Photo Credit
The photo is by Albert Gonzalez Farran / UNAMID. It is of 89 new Rwandan police women in 2010 who arrived at El Fasher (Darfur) to work for UNAMID

The purpose of SecurityWomen is to act as an advocacy organisation for the inclusion of more women in security sector institutions, including the military and police forces. SecurityWomen operates on a global basis.

SecurityWomen aims to highlight news items, academic papers, publications and reports on the subject of Women Peace and Security, and to monitor progress in the development of gender equality in security institutions, in particular, the increase of women in decision-making positions and advances towards a 50:50 gender balance.

Women In Security

Latest News

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April 26, 2022

Blue on Blue – Investigating Sexual Abuse of Peacekeepers

SecurityWomen welcomes new research published by the InternationalPeace Institute (IPI) looking into the sexual abuse of peacekeepers by those with whom they work along side. It is important to set an international standard of safety and security for serving peacekeepers that will encourage more women to take up careers in these roles.

International Peace Institute (IPI)
March 31, 2022

Saudi Arabia allows women to join Border Guards

Women in Saudi Arabia are to be allowed to join the country’s Border Guards as part of the Interior Ministry’s plan to increase the number of women in government and private sector roles.

The National News
March 26, 2022

Removing Barriers for Women in Law Enforcement in Canada

Superintendent Kara Triance is the first female Officer in Charge at the Kelowna Royal Canadian Mounted Police Detachment. SecurityWomen supports women like Kara and the work they do for gender diversity.

March 24, 2022

Two Women’s Experience of UK Policing

Sisters Torie Harrison and Georgie Watts both serve as police officers in Northamptonshire. SecurityWomen hopes that female role models like these sisters will encourage more women and girls to make a career in policing.

March 21, 2022

Conflict in Ukraine

The EU and North American Civil Society Women’s Alliance Caucus Statement on Ukraine: At a time when the world is facing manifold challenges including rapid climate change, health pandemics, conflict, violence against women and girls, is it not time for humanity to shake off the lethargy that prevents substantive positive change and declare it is time to stop?

February 16, 2022

Ukrainian women to be conscripted as the country faces Russian forces

Ukraine’s MoD has expanded the pool of Ukrainian women who are required to register for possible military conscription in the event of a major war.

Articles & Publications

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The British Army still has a long way to go towards eliminating sexual harassment of all service personnel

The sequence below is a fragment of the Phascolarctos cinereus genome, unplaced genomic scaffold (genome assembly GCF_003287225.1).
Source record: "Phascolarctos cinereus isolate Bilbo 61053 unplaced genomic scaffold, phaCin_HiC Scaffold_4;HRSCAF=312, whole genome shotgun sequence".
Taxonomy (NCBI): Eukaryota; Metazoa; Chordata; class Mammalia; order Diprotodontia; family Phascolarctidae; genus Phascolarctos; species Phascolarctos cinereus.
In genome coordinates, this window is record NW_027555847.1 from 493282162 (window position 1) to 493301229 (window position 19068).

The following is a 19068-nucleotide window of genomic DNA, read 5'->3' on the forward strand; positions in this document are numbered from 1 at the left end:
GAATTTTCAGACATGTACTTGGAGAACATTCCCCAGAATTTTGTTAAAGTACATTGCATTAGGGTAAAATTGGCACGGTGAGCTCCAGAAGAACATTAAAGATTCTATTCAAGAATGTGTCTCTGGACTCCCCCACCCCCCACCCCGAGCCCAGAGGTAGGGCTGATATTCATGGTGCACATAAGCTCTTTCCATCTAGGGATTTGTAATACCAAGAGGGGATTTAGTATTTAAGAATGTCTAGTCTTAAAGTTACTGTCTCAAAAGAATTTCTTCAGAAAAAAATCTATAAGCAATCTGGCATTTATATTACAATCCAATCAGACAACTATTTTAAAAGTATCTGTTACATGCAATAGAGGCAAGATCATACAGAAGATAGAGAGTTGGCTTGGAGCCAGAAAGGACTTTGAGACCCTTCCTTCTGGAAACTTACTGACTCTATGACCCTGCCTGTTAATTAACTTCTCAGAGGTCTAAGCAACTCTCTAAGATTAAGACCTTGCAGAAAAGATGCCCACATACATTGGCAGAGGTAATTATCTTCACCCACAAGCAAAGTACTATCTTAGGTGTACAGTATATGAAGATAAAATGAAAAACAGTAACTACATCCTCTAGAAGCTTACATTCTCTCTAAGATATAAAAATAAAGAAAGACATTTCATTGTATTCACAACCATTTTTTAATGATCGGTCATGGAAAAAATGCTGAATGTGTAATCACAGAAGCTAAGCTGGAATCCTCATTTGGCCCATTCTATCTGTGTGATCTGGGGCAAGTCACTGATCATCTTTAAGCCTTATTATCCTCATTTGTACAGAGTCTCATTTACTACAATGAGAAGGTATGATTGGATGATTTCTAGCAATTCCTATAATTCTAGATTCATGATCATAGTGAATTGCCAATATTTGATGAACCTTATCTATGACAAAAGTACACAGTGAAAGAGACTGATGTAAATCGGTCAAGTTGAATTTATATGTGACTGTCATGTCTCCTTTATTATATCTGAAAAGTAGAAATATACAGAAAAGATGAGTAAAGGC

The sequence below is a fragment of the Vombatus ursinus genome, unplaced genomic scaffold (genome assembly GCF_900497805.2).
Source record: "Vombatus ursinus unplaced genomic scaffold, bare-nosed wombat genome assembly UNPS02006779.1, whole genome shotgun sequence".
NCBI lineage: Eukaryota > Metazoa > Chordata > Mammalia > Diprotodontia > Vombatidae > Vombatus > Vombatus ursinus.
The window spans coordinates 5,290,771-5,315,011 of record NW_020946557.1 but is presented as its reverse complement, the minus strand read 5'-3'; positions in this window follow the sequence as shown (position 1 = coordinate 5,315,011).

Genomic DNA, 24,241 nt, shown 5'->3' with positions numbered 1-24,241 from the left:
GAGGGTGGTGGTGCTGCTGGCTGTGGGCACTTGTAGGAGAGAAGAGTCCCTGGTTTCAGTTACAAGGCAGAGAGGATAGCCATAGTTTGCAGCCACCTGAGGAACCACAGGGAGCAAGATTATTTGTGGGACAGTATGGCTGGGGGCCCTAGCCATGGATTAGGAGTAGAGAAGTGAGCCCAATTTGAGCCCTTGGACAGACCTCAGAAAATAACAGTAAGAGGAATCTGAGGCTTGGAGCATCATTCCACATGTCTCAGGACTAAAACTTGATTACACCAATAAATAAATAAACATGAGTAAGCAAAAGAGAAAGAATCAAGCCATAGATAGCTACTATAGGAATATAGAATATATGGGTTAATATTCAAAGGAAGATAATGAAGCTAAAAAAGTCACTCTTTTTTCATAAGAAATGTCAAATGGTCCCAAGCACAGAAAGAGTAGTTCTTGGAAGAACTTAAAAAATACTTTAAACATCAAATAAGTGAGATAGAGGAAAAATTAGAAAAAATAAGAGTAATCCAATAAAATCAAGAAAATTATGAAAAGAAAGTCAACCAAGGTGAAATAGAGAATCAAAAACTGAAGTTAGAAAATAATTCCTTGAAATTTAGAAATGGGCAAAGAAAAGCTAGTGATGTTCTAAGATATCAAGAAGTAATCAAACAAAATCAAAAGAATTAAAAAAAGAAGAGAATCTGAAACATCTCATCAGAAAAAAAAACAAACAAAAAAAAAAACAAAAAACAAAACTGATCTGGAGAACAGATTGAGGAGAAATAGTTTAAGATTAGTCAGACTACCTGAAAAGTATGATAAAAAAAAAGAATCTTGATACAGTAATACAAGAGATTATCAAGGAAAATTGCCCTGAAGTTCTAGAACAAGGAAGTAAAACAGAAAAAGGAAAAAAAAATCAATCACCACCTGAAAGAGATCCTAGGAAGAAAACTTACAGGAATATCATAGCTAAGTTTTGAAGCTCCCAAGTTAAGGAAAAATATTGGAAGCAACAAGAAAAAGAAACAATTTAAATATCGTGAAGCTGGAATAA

April 26, 2022

Reflecting on the results of a recent government survey looking into the experiences and perceptions of sexual harassment in the armed forces.

Alice MacLeod

2022 needs to be the year when UK police rebuild trust with the public

March 14, 2022

2021 was a watershed year for UK police services in particular the London Met. British policing needs regain the trust of women whose experiences of sexual and domestic abuse have been dismissed or belittled. The way in which key initiatives are implemented in 2022 will be critical for restoring the public’s trust in the police.

Caroline Pinder

Prioritizing power over people: the sexual violence epidemic in the US military

February 6, 2022

This article examines the policy reforms and shortcomings within the National Defense Authorization Act of 2022.

Caroline Kinsella

The US Needs a Revised Strategy on Women, Peace and Security post Trump

December 9, 2021

Tracing a Women, Peace and Security (WPS) strategy over the last three United States (US) administrations reveals a complicated web of priorities, dispersed responsibilities and inconclusive outcomes.

Caroline Kinsella

A Look at Norway’s Approach to Gender-Neutral Conscription

October 22, 2021

In 2015, Norway became the first NATO member and the first European country to introduce compulsory military service for both men and women. Since then, the percentage of women in the Norwegian armed forces has been steadily rising. In 2020, 33% of people who completed the initial compulsory military service were women. However, only a small percentage goes on to seek a career within the armed forces. Contemporary academic literature points to possible reasons for this, central among these are statistics of sexual harassment and bullying within the forces. This article will take a look at the Norwegian forces’ approach to compulsory military service.

Mari Maldal

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